The MindSightUK Leadership model ‘The Mindset of Successful Leaders’ has been developed from our work coaching over 100 leaders across different sectors, our academic research, our own business experience and by reviewing numerous leadership guidance and theories. This model summarises the mindset which, in our experience, the most exceptional leaders possess. Also, whenever I hear a leader describe a challenge or issue they are struggling with, typically, the problem can be traced back to a blind spot in one of these 5 areas.
Model: The Mindset of Successful Leaders (MindSightUK 2017© )
Self-awareness involves not only understanding yourself and how you react to others, or to situations, but also your impact on other people, your emotional intelligence. Renewal is about taking care not only of your knowledge and skills, but also being mindful and nurturing your physical, emotional and spiritual self. By spiritual I am not referring to a religious context (although this fits here too), I specifically mean spiritual as in art, nature, music, creativity and so on.
Many struggle with ambiguity when they step into the leadership space, worrying that they should know the answer to all the questions before they are even asked. However, it is not possible to spend the majority of your time being hands on, cramming the detail, if you are trying to lead others. You are being paid to set the direction, scan the horizon, keep abreast of challenges, looking upwards and outwards, motivating and stretching others to be the best they can be. These things are not possible if your nose is glued to a spreadsheet.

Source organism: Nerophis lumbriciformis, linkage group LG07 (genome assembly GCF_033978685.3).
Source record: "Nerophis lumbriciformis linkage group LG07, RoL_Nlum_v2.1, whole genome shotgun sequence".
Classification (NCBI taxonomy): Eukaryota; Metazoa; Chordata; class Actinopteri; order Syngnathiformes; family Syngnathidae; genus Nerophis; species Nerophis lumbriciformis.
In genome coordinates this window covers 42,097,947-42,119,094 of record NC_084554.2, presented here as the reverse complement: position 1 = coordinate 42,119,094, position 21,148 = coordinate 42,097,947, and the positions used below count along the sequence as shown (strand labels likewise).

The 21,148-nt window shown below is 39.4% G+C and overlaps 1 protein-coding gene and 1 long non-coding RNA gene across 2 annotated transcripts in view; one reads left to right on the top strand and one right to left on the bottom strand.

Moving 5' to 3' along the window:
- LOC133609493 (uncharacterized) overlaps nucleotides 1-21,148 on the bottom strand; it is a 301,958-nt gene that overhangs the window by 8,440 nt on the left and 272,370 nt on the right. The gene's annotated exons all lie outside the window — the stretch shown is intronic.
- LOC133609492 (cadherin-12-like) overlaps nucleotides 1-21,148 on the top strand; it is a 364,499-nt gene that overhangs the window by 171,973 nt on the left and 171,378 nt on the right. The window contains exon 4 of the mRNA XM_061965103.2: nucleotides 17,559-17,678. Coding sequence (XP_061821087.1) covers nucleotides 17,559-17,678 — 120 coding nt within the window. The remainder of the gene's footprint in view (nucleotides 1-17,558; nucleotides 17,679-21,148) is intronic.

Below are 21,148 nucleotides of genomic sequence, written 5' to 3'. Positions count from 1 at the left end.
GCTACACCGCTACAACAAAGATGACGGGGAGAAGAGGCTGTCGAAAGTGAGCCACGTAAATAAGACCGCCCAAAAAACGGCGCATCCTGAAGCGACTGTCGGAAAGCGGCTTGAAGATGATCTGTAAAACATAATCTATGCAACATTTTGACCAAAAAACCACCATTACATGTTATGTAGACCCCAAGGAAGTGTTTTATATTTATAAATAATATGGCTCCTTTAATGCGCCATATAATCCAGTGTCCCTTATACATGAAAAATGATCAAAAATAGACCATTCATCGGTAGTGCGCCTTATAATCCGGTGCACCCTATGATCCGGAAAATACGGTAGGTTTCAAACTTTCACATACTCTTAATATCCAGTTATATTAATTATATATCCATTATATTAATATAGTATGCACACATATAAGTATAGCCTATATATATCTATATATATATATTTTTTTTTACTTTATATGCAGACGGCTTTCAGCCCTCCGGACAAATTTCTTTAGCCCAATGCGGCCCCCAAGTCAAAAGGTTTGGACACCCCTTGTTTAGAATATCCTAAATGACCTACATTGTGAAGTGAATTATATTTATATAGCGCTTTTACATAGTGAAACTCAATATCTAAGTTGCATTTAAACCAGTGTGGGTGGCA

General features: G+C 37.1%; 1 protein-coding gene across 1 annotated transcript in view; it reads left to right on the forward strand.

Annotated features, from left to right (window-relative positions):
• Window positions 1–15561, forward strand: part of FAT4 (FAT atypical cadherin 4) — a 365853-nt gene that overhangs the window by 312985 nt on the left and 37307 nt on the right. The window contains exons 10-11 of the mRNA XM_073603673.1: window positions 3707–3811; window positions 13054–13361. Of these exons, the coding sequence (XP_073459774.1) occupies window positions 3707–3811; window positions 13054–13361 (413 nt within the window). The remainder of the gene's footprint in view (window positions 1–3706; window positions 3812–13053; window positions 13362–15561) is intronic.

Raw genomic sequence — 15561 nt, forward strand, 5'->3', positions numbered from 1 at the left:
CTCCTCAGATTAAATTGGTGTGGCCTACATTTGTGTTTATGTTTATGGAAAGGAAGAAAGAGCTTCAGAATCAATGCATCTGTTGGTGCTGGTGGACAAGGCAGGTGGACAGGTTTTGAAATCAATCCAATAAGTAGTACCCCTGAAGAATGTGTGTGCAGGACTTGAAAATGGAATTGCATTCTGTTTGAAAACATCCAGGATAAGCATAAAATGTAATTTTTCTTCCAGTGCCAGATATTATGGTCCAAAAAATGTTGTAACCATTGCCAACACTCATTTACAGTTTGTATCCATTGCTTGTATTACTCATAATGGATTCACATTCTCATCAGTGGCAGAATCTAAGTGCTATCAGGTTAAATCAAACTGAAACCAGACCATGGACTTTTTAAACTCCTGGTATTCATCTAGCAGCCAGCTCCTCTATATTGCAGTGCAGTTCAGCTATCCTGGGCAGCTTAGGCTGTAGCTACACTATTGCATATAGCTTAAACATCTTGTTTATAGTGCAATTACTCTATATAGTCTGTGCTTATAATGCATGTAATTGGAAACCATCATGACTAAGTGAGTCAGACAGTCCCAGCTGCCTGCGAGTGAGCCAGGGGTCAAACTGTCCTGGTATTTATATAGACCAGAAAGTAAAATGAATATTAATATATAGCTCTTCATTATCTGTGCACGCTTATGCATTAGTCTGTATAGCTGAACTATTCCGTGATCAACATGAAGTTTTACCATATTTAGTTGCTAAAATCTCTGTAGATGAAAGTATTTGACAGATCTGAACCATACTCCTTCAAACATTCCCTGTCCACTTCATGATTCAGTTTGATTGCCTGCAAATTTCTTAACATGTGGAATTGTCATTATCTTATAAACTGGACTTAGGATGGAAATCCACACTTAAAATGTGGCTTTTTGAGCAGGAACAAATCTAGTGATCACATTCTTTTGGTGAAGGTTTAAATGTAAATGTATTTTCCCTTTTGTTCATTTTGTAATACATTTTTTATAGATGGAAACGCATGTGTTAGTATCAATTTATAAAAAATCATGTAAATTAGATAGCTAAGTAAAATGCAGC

Ask yourself who you would like to work for. Is it someone who knows all the answers and tells you what to do, or someone who is curious to explore your ideas and stretch your thinking? A passionately curious leader focuses on outcomes not outputs and process. They get passionate about possibilities, looking for solutions to problems with a ‘how can we’ rather than a ‘we can’t attitude’. They ask great questions and seek to understand how the world looks from others perspectives.
Outstanding leaders also relish developing others. This enables them to capitalise on others abilities and create an environment in which others can flourish. Having people around you who can get on with the job, be proactive and take decisions, releases you to focus on future business potential, seek new opportunities and set the direction of the business. A leader who is able to focus outwards and upwards can ensure the business stays ahead of the game rather than playing catch up with competitors.
Finally, this article began by saying leadership is a lonely place. Great leaders value relationships with others. They realise they do not know all the answers, nor can they see or understand all the information available (there is just too much). Also, they are busy people who certainly don’t have the time, capacity or energy to do everything themselves. Therefore, they see the benefit of seeking out, building and sustaining trusting relationships in advance of problems arising or help being needed. They adopt a ‘pay it forward mentality’, showing genuine interest and concern for others, operating from a values driven perspective, enabling others to trust and value the relationship.
This article has highlighted some of the key elements at the heart of great leadership and introduced you to the MindSightUK model ‘The mindset of successful leaders’. If you are in a Leadership position, seeking a leadership role or responsible for developing leaders, this article has aimed to provide you with some ideas for inspiration and reflection. For further leadership resources explore our blog or contact us on firstname.lastname@example.org.
For more on the Mindset of Successful Leaders model see ‘Exploring the Leadership Mindset’.